The monster-collecting genre that Nexomon: Extinction enters has become increasingly crowded in 2020. While “here’s something you can play until the next Pokémon releases” has been a staple over the past two decades, it wasn’t this frequent since… well, probably 20 years ago. So you can’t just be “one of these.” You have to offer something special.
Thankfully, Nexomon: Extinction offers quite a bit.
We won’t waste your time explaining the basics of what you do in Nexomon: Extinction, because it is unabashedly one of those. Nothing about Pokémon’s general gameplay structure is really messed with here. You’ll catch lots of monsters. You’ll battle tamers. There’s tall grass. There are healing centers and shops. It’s all very familiar, and intentionally so. It differentiates itself through its large-scale design ethos and its individual, small-scale systems.
For example: its monster-catching. Nexomon wants this to feel more involved and earned, with a host of factors playing into whether a catch works. There’s food, and each species has favorites that work better. There are passive items to earn to raise your base percentage for each type. There’s a quick-time catch sequence to help even more and make catching more active than hitting “throw” and holding your breath. Of course, health and status conditions also affect it. As a result, catching is more of an investment, both of effort and in-game currency. You’ll often need to consider when and what to catch. And when you do catch something, you feel like you’ve earned it.
Battles are streamlined, but also a bit more punishing than the base Pokémon experience. Monsters only have one type, and they generally level up and learn moves at a slower rate than modern games would have you expect. Moves consume stamina, a fairly popular solution in the monster game community to the “stronger moves are always better” problem, and a more exaggerated accuracy difference makes those simple early moves way more viable. (Which, again, is good, because you won’t replace them very quickly.)
On a larger scale, Nexomon: Extinction aims to deliver on the promise of an open world that Pokémon never delivers in its campaigns due to its constant gating and hand-holding. Extinction is a big game with lots of freedom in both movement and action. There are quests to follow, if you want. There are traders with interesting items, and getting what they want in exchange is a sort of quest itself.
There’s a main story to follow, sure, but only if you want. You can also just take off to an island resort in the opposite direction. The game only blocks the bare minimum of locations to keep its narrative intact, and its progression-based monster strength and item availability means that going somewhere you’re “not ready for yet” is way less of a thing. Even when you get back on the rails of the central quest, Extinction goes out of its way to give you off-ramps and encourage you to do your own thing for a bit. But all those side quests and rare creatures keep this exploration from feeling aimless.
Among its 2020 taming game peers, Nexomon: Extinction feels the most complete and fully-realized. This likely comes from developer Vewo Interactive’s experience making the first Nexomon. That game did a lot with a little on iOS and Android, and both that work and that training serves Extinction well as it tries to go head-to-head with Game Freak on a much smaller budget. Its mobile style allows the game to run well and look really sharp with limited 2D assets. Its focus on functionality and content breadth over tech bells and whistles means there’s a lot to do. Not even attempting the boondoggle of building a multiplayer infrastructure leaves that aspect for its peers and lets it focus on fleshing out the single-player experience.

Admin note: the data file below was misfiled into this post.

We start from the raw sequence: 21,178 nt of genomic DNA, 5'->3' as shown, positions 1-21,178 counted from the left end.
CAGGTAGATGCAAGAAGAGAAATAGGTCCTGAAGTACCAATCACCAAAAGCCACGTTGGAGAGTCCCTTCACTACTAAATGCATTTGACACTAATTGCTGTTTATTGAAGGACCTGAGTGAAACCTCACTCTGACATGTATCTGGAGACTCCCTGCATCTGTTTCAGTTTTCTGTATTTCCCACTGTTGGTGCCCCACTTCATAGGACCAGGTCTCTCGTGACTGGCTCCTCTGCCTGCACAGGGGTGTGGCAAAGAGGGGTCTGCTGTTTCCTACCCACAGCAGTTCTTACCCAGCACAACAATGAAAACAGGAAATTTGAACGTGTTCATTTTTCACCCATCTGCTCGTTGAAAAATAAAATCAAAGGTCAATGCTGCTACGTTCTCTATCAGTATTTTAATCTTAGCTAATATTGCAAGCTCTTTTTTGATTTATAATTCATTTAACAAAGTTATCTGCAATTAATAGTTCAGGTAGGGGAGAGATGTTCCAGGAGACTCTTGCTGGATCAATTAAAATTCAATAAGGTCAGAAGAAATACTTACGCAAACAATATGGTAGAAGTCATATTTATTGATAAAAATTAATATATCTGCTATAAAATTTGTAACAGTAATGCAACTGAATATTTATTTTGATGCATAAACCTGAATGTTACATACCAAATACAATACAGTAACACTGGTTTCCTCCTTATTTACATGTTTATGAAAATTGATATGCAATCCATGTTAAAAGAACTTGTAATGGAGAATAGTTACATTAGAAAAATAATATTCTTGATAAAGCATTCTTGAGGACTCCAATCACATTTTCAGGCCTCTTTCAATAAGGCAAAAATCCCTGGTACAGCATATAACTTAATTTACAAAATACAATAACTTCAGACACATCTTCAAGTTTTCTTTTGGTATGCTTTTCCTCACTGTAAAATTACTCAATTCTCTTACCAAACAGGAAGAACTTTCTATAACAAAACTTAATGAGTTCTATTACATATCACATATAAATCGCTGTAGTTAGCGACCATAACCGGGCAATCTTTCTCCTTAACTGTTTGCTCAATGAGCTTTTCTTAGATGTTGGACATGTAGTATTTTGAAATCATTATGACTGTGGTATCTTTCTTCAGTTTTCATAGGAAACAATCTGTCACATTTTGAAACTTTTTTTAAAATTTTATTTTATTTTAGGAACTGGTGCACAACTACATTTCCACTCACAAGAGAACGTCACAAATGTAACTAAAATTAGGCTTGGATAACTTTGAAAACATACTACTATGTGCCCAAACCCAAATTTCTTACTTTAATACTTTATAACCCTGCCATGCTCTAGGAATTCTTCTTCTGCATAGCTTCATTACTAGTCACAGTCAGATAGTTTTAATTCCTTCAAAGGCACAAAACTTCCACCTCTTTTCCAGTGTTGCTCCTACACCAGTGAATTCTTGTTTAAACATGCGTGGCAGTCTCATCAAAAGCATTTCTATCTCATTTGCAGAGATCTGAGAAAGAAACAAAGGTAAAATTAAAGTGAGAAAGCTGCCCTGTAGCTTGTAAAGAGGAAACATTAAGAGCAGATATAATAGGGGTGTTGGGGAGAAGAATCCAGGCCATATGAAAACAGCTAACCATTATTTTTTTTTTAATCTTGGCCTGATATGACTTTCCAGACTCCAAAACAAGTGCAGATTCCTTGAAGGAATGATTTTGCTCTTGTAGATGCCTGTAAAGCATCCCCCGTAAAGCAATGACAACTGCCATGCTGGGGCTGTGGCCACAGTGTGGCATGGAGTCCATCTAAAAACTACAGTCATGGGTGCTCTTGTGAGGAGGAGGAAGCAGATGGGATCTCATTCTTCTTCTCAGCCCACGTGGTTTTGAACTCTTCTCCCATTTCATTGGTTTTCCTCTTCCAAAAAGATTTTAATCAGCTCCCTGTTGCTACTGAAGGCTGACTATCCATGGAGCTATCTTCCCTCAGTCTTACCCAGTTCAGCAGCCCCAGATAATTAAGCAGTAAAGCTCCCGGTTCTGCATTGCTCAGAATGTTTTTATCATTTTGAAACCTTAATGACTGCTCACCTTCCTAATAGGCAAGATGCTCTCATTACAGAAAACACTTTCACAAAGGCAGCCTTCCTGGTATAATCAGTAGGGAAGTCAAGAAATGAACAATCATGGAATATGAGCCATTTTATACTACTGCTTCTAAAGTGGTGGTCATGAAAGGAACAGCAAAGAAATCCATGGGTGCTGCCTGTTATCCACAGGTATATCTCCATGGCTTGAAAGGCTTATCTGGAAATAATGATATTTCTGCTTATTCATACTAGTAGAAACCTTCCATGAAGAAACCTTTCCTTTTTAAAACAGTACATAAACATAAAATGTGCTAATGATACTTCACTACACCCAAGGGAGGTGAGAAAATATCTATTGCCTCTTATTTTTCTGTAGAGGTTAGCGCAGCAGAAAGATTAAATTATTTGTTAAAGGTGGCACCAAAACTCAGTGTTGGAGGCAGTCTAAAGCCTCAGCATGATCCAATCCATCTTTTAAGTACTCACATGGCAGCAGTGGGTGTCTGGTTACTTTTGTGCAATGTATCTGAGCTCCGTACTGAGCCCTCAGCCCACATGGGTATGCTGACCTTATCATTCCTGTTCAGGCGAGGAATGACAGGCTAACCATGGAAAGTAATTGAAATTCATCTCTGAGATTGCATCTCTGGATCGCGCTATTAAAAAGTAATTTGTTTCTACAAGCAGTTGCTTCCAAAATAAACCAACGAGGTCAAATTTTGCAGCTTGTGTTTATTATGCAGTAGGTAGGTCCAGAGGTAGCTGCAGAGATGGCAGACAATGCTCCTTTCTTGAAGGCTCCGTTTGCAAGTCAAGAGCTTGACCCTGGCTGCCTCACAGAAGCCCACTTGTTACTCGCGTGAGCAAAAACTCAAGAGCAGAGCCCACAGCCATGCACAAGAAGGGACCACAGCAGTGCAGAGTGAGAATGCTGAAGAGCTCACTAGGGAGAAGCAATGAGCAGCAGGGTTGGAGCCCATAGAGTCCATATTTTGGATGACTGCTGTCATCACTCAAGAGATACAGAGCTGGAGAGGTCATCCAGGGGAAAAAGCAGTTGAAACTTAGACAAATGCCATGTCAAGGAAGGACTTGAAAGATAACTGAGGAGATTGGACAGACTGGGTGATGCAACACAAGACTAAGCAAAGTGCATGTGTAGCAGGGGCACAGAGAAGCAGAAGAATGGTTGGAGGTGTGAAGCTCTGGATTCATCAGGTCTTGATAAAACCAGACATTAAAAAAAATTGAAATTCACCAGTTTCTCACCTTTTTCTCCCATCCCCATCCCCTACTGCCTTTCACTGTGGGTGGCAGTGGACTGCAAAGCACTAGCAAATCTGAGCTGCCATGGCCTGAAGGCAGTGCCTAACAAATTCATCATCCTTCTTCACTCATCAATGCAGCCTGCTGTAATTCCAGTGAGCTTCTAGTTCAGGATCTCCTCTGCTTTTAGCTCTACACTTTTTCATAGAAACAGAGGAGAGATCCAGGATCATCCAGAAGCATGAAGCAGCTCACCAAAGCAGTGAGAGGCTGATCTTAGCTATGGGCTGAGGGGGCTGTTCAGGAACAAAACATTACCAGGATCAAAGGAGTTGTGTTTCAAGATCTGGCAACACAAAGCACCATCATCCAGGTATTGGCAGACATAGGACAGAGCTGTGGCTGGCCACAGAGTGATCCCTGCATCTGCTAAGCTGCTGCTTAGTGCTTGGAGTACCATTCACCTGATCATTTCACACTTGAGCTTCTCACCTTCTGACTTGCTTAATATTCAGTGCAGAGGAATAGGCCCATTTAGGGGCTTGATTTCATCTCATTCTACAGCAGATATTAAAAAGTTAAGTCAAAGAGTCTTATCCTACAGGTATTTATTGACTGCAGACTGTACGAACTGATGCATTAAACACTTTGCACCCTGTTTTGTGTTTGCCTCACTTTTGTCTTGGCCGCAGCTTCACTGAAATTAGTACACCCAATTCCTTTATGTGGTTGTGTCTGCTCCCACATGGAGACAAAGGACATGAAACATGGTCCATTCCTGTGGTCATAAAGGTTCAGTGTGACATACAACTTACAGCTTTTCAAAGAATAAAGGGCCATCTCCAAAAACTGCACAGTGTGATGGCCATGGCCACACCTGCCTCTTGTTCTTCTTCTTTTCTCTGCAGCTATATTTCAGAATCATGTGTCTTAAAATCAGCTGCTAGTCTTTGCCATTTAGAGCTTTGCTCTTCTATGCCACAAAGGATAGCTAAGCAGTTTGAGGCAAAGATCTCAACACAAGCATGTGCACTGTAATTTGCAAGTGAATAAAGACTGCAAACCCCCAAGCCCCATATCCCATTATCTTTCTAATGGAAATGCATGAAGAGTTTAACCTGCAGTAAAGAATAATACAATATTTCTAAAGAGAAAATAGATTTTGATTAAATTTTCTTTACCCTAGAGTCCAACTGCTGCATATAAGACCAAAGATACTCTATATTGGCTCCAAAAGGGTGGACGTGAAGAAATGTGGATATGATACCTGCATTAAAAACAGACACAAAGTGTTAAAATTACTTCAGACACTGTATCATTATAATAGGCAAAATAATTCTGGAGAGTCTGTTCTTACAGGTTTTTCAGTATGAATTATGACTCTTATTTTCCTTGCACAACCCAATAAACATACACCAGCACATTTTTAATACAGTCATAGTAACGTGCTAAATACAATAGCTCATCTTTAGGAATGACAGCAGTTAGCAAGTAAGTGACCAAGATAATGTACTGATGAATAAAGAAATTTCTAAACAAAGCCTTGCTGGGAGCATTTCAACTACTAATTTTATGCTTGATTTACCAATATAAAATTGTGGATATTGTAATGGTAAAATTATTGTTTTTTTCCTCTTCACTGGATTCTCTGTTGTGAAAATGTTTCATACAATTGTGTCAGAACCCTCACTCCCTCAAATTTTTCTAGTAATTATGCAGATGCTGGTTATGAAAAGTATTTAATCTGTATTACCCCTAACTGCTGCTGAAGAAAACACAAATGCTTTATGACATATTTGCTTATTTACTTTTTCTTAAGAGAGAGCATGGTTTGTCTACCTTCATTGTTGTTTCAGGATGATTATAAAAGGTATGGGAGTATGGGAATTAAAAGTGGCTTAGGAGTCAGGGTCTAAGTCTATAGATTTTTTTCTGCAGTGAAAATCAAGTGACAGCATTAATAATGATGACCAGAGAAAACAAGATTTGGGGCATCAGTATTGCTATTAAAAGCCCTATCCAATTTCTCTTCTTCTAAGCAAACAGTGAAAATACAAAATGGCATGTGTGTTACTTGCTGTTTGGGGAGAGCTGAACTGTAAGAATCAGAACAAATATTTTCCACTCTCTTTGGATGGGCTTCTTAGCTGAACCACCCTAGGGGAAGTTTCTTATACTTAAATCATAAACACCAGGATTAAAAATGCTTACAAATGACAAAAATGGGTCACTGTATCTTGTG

To illustrate the point, let’s talk about one example: your overworld character and follower. There’s no in-depth customization system, and you can’t just pick any Nexomon to follow you around. It’s a lot of work to make all those assets! But you still get enough to feel similar: a selection of pre-built avatars with various styles and colors, and a system of collectible followers to find and equip.
Often you’ll find what would be an entire building in Pokémon boiled down to a single, recycled overworld NPC that tells and gives you the same stuff. A lot of animations are very similar. Nothing stresses the technical capabilities of any of its platforms, so it runs hiccup-free even on Switch. It smartly limits its ambitions on systems that ultimately don’t affect gameplay that much, and it doesn’t get tripped up by them.
Nexomon: Extinction’s writing is exceedingly snarky and often focused on picking apart genre tropes. Whether it’s conforming with the Pokémon standard or bucking it, it’s more than happy to point out every ludicrous conceit. The fourth wall is enthusiastically shattered at every turn. It’s a tone that fits well with an audience that loves the genre but doesn’t think it’s perfect, and that’s pretty much the audience that would venture away from Pokémon and look for something else. The result is a game that could have felt heavy-handed and overly dark with some of its plot elements, but since it doesn’t take itself seriously, you won’t either.
In many ways, your interest in a monster-catching game is driven by whether one focuses on aspects you particularly like. Like competitive play? Or meticulously customizing creatures? But Nexomon: Extinction puts its best foot forward, delivering the most polished version of itself it can offer. And often, polish is what many players miss when exploring outside Pokémon’s safe, well-padded confines.
Nexomon: Extinction will launch August 28, 2020 on Nintendo Switch, PlayStation 4 and PC for $19.99. The slightly delayed Xbox One version is slated for release in mid-September.